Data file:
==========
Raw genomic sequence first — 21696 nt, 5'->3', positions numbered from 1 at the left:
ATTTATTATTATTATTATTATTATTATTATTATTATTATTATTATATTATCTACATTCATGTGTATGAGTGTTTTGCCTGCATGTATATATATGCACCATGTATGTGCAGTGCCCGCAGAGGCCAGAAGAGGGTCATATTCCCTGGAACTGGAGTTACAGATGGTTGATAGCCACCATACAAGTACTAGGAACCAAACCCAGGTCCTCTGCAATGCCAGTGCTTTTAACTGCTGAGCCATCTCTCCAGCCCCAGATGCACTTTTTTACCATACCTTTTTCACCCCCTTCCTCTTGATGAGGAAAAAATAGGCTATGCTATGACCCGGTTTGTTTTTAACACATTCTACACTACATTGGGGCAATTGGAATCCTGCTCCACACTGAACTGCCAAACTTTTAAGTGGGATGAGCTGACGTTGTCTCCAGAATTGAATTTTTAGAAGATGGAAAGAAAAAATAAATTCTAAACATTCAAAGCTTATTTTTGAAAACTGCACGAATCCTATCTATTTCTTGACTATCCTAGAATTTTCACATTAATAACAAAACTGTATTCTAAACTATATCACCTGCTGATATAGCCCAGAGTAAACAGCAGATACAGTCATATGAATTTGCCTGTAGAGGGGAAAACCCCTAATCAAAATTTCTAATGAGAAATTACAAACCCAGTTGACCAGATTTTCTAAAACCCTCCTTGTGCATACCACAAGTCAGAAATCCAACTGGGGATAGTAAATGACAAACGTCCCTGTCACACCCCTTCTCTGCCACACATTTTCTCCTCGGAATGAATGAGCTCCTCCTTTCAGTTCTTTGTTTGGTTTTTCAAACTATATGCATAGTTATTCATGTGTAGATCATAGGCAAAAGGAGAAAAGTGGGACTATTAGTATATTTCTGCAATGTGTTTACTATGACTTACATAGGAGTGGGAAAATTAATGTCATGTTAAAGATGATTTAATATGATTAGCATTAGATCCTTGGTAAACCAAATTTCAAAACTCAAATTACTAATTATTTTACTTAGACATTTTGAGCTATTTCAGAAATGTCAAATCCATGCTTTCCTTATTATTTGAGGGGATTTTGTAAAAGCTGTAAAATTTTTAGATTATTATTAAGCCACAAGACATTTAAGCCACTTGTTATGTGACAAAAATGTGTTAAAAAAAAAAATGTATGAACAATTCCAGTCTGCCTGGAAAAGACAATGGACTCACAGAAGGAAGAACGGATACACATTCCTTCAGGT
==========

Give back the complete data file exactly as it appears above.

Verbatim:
Raw genomic sequence first — 21696 nt, 5'->3', positions numbered from 1 at the left:
ATTTATTATTATTATTATTATTATTATTATTATTATTATTATTATATTATCTACATTCATGTGTATGAGTGTTTTGCCTGCATGTATATATATGCACCATGTATGTGCAGTGCCCGCAGAGGCCAGAAGAGGGTCATATTCCCTGGAACTGGAGTTACAGATGGTTGATAGCCACCATACAAGTACTAGGAACCAAACCCAGGTCCTCTGCAATGCCAGTGCTTTTAACTGCTGAGCCATCTCTCCAGCCCCAGATGCACTTTTTTACCATACCTTTTTCACCCCCTTCCTCTTGATGAGGAAAAAATAGGCTATGCTATGACCCGGTTTGTTTTTAACACATTCTACACTACATTGGGGCAATTGGAATCCTGCTCCACACTGAACTGCCAAACTTTTAAGTGGGATGAGCTGACGTTGTCTCCAGAATTGAATTTTTAGAAGATGGAAAGAAAAAATAAATTCTAAACATTCAAAGCTTATTTTTGAAAACTGCACGAATCCTATCTATTTCTTGACTATCCTAGAATTTTCACATTAATAACAAAACTGTATTCTAAACTATATCACCTGCTGATATAGCCCAGAGTAAACAGCAGATACAGTCATATGAATTTGCCTGTAGAGGGGAAAACCCCTAATCAAAATTTCTAATGAGAAATTACAAACCCAGTTGACCAGATTTTCTAAAACCCTCCTTGTGCATACCACAAGTCAGAAATCCAACTGGGGATAGTAAATGACAAACGTCCCTGTCACACCCCTTCTCTGCCACACATTTTCTCCTCGGAATGAATGAGCTCCTCCTTTCAGTTCTTTGTTTGGTTTTTCAAACTATATGCATAGTTATTCATGTGTAGATCATAGGCAAAAGGAGAAAAGTGGGACTATTAGTATATTTCTGCAATGTGTTTACTATGACTTACATAGGAGTGGGAAAATTAATGTCATGTTAAAGATGATTTAATATGATTAGCATTAGATCCTTGGTAAACCAAATTTCAAAACTCAAATTACTAATTATTTTACTTAGACATTTTGAGCTATTTCAGAAATGTCAAATCCATGCTTTCCTTATTATTTGAGGGGATTTTGTAAAAGCTGTAAAATTTTTAGATTATTATTAAGCCACAAGACATTTAAGCCACTTGTTATGTGACAAAAATGTGTTAAAAAAAAAAATGTATGAACAATTCCAGTCTGCCTGGAAAAGACAATGGACTCACAGAAGGAAGAACGGATACACATTCCTTCAGGT